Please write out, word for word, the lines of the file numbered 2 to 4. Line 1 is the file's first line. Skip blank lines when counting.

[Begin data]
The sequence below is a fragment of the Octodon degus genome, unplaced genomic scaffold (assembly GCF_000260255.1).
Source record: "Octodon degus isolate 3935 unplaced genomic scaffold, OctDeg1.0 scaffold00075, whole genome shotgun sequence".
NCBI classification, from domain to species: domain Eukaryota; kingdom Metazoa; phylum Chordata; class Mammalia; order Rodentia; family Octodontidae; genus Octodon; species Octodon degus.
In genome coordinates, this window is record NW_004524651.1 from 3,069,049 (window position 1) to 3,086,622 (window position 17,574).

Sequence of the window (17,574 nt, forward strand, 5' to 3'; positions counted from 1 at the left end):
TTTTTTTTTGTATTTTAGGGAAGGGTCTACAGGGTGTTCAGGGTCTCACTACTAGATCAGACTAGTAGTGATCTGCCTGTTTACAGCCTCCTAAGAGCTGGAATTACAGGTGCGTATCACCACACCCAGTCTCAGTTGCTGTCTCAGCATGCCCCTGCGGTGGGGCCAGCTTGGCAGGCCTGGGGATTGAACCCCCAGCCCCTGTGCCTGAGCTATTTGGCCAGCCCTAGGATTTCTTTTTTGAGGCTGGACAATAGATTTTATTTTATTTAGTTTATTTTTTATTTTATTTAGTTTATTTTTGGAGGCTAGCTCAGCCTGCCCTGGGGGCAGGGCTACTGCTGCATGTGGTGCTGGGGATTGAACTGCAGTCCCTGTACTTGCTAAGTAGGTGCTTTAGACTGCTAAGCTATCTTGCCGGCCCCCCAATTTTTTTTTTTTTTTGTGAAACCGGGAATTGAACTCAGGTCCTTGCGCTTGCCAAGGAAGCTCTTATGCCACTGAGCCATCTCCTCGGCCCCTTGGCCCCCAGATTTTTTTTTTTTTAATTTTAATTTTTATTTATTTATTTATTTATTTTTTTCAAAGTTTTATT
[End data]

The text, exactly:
Source record: "Octodon degus isolate 3935 unplaced genomic scaffold, OctDeg1.0 scaffold00075, whole genome shotgun sequence".
NCBI classification, from domain to species: domain Eukaryota; kingdom Metazoa; phylum Chordata; class Mammalia; order Rodentia; family Octodontidae; genus Octodon; species Octodon degus.
In genome coordinates, this window is record NW_004524651.1 from 3,069,049 (window position 1) to 3,086,622 (window position 17,574).